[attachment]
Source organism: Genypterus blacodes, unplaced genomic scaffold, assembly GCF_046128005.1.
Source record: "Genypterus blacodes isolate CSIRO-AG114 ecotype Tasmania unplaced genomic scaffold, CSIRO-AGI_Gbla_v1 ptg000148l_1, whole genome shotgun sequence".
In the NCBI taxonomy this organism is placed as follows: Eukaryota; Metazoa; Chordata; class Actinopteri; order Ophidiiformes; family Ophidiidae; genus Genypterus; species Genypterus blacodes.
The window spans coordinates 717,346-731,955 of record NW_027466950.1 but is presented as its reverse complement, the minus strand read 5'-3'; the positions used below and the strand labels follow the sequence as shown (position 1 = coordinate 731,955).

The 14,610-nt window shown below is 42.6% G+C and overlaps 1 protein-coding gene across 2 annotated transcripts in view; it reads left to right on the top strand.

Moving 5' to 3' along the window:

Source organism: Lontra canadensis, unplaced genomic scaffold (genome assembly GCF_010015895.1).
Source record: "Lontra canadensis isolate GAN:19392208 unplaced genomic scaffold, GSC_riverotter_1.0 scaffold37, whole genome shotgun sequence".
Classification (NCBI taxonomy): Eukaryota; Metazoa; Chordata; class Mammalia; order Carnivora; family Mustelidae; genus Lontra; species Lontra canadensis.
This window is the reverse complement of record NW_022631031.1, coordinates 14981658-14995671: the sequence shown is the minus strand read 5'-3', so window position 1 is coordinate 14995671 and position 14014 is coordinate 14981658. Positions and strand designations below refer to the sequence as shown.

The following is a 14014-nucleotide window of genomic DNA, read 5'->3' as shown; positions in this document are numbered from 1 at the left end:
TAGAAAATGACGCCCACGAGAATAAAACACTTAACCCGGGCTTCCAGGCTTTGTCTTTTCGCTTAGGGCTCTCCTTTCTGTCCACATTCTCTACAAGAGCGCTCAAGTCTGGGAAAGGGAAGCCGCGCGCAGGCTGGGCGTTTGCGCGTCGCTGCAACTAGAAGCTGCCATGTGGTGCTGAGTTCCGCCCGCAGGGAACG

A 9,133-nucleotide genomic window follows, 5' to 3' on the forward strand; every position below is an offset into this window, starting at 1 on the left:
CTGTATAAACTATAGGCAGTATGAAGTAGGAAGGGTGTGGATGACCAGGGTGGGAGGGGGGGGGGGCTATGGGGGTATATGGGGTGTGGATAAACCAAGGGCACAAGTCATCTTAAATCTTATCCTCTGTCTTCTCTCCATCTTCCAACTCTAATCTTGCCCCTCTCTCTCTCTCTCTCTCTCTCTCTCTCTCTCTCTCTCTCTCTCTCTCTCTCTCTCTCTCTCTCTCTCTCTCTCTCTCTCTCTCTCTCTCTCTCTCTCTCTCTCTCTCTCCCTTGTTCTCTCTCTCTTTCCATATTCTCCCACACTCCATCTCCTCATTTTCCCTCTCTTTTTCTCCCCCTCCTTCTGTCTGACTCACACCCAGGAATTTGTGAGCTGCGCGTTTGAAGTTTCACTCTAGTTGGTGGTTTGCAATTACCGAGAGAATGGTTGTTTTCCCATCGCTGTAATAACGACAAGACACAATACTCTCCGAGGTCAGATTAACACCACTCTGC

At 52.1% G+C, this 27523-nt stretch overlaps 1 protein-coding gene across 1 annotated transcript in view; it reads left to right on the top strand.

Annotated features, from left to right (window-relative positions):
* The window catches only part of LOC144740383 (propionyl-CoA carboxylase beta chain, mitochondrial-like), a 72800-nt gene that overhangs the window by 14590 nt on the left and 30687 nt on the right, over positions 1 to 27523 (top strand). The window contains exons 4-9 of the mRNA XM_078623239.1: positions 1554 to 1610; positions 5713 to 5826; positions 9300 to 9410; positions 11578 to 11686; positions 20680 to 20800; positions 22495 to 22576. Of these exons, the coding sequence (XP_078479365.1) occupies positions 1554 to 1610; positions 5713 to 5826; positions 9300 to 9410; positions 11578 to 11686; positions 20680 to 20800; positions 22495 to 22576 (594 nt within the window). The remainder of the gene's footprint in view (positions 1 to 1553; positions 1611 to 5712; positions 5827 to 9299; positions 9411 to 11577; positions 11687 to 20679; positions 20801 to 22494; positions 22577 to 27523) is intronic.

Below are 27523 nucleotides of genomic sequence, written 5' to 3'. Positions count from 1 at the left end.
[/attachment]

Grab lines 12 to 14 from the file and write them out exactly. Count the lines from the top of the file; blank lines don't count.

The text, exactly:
TAGAAAATGACGCCCACGAGAATAAAACACTTAACCCGGGCTTCCAGGCTTTGTCTTTTCGCTTAGGGCTCTCCTTTCTGTCCACATTCTCTACAAGAGCGCTCAAGTCTGGGAAAGGGAAGCCGCGCGCAGGCTGGGCGTTTGCGCGTCGCTGCAACTAGAAGCTGCCATGTGGTGCTGAGTTCCGCCCGCAGGGAACG

A 9,133-nucleotide genomic window follows, 5' to 3' on the forward strand; every position below is an offset into this window, starting at 1 on the left:
CTGTATAAACTATAGGCAGTATGAAGTAGGAAGGGTGTGGATGACCAGGGTGGGAGGGGGGGGGGGCTATGGGGGTATATGGGGTGTGGATAAACCAAGGGCACAAGTCATCTTAAATCTTATCCTCTGTCTTCTCTCCATCTTCCAACTCTAATCTTGCCCCTCTCTCTCTCTCTCTCTCTCTCTCTCTCTCTCTCTCTCTCTCTCTCTCTCTCTCTCTCTCTCTCTCTCTCTCTCTCTCTCTCTCTCTCTCTCTCTCTCTCTCTCTCTCTCCCTTGTTCTCTCTCTCTTTCCATATTCTCCCACACTCCATCTCCTCATTTTCCCTCTCTTTTTCTCCCCCTCCTTCTGTCTGACTCACACCCAGGAATTTGTGAGCTGCGCGTTTGAAGTTTCACTCTAGTTGGTGGTTTGCAATTACCGAGAGAATGGTTGTTTTCCCATCGCTGTAATAACGACAAGACACAATACTCTCCGAGGTCAGATTAACACCACTCTGC